It is becoming clearer who will be on the bid to be the NESA. It is going to be Myrepublic and TPG. It is not surprising that airYotta got kick out as it is a last minute formed company with only two executives from OMGTel.
now, assuming that both potential qualifiers bid, then the auction price is definitely not going to be lower than the minimum reserved price of $35m. TPG definitely have much deeper pockets than MyRepublic to go in a price war as they are a big provider of broad band in Australia.It is listed in Australia and the company make good profits.
If MyRepublic loses the bid, it may as well kiss goodbye to their business in singapore. M1's current broadbind pricing is even better than theirs and Starhub is closing it.It do not see how with a small base of 35K broadband users, they can survive with TPG being the fourth NMO.If MyRepublic won the bid, due to their lack of scale and financing, I seriously doubt they can launch a challenge to the incumbents. The mobile price war has already started as evidence from the drop in revenues from m1 and Starhub recent quarter.They have to satisfy the stringent QoS requirements of mobile coverage
which is going to soak up a lot of resources and funds in the next few years.There is also the impending capex expenditure that will eventually come up with 4.5G/5G in a few years time.
If TPG will to win the bid (which I think they stand a better chance), they will have to start from a fresh slate in a foreign country without any prior presence.TPG has done well it Australia previously as a high growth company via some smart acquisitions and M&A. but in the recent quarter, the revenues slowed down drastically and share price drop by 25%.Going into a 4th telco is going to be s slow and tedious grind. It will not help them repeat the high growth that they have achieved before.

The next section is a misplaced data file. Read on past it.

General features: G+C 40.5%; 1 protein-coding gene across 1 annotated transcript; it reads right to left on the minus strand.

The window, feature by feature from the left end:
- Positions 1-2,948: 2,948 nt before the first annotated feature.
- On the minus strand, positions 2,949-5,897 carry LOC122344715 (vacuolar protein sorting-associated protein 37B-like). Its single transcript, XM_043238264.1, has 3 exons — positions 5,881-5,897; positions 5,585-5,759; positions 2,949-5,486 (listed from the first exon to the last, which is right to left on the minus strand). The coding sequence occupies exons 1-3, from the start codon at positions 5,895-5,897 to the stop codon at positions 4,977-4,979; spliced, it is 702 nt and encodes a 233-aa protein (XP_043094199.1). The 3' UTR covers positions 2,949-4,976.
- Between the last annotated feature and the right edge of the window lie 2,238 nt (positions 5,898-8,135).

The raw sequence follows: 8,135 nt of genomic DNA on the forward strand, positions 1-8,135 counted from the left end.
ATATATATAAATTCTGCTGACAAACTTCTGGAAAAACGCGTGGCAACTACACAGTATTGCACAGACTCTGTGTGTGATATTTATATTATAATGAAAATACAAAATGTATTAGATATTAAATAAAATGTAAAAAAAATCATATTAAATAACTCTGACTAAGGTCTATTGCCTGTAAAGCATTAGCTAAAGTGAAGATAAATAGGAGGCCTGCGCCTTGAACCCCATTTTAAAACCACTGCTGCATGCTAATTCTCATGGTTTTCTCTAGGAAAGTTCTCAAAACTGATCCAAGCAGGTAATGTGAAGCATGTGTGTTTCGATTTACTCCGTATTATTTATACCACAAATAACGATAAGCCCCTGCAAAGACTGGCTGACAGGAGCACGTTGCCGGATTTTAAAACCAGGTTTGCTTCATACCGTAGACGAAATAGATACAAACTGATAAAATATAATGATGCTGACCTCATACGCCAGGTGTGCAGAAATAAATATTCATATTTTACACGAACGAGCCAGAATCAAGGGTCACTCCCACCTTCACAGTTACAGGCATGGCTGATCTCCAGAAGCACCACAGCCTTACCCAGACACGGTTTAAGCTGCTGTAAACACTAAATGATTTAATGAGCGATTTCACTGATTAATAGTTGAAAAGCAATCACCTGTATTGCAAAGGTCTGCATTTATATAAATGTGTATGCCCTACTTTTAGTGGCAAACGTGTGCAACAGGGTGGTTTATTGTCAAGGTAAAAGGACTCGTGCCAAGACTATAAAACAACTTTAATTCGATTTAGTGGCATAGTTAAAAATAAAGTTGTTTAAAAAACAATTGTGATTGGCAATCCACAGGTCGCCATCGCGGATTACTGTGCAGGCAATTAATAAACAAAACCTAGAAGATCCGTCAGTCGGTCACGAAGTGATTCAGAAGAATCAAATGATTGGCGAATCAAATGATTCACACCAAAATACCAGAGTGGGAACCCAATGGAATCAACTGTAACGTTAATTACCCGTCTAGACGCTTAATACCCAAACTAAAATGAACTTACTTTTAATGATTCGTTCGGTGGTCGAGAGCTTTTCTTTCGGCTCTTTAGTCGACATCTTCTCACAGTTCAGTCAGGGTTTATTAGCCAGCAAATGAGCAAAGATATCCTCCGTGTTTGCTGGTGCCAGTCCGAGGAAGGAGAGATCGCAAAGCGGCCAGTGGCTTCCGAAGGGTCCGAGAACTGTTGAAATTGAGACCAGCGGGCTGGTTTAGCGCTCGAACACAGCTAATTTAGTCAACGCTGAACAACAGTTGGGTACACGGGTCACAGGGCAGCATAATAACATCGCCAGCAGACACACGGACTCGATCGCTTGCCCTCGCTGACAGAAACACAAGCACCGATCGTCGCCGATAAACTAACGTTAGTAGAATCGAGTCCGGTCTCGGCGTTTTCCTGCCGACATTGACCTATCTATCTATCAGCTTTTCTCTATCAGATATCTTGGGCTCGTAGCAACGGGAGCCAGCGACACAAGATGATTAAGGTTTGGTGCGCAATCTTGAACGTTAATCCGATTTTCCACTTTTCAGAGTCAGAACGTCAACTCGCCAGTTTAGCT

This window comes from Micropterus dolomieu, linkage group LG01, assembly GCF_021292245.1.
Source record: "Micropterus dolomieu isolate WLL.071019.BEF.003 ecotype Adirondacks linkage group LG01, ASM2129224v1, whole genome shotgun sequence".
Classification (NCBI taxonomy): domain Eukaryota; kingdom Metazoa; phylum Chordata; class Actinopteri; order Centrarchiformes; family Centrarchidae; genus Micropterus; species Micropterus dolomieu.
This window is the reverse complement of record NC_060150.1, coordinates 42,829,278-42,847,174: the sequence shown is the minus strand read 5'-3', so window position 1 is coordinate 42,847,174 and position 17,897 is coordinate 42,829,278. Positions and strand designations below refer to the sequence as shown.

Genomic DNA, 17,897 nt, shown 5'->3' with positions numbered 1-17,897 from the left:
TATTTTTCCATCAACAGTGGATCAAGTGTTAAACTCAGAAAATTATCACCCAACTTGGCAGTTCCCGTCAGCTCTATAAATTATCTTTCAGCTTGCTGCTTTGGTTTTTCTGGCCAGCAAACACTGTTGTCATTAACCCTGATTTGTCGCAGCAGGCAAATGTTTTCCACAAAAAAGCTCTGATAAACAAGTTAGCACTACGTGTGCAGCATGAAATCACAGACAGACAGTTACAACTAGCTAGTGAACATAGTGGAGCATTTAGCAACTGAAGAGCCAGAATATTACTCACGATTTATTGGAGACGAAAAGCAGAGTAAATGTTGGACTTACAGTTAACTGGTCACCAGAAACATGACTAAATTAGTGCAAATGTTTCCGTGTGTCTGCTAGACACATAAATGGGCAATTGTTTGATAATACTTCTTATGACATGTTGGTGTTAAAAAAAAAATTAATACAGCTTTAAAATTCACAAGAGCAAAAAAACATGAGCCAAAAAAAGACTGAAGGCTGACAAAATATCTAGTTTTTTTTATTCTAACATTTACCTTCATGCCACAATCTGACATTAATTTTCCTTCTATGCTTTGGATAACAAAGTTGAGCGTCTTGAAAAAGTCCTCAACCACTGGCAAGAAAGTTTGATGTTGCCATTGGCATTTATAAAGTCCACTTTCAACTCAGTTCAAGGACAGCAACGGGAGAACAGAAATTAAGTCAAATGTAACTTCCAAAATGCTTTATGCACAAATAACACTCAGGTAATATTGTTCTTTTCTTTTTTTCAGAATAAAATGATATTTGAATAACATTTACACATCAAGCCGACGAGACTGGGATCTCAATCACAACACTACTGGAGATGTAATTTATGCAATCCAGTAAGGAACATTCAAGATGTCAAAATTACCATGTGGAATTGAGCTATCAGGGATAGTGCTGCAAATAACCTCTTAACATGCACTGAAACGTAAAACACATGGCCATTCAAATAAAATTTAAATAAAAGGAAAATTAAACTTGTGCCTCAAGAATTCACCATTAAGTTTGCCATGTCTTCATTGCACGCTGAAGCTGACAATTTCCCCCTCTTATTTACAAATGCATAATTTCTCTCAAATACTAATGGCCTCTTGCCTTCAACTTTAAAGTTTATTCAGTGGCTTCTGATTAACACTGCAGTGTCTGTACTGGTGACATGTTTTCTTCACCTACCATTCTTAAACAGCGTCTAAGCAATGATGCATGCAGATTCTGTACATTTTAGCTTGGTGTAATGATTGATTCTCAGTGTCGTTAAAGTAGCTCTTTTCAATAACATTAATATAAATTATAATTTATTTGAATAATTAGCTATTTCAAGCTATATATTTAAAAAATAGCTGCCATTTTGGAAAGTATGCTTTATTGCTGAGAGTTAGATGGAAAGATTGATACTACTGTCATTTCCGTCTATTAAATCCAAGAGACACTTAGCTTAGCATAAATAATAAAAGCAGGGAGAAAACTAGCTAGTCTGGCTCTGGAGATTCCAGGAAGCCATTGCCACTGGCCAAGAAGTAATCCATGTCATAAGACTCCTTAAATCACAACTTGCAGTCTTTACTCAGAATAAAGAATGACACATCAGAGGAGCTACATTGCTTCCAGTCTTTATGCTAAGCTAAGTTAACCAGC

The intention of TPG to come in is not clear to me as they are competing with Optus in Australia in broadband and in mobile as a MVNO.They may have other agenda in mind.
In any case, without local roaming agreement, it is not easy for a new telco unless they are going to soak in for the long term and burn hard cash.At the end of the day, the outcome is still uncertain as the incumbents have show a willingness to slash price to compete.
The current downward draft in share prices of Starhub and M1 provide some opportunities if you are willing to take some calculated risks.The effect of a 4th telco competiion will only come in a few years later if they manage to put up the requisite infrastructure to meet the QoS standards set in the bid process.
As a final comment, it is a human tendency to both overshoot on the extremes of optimism and pessimism.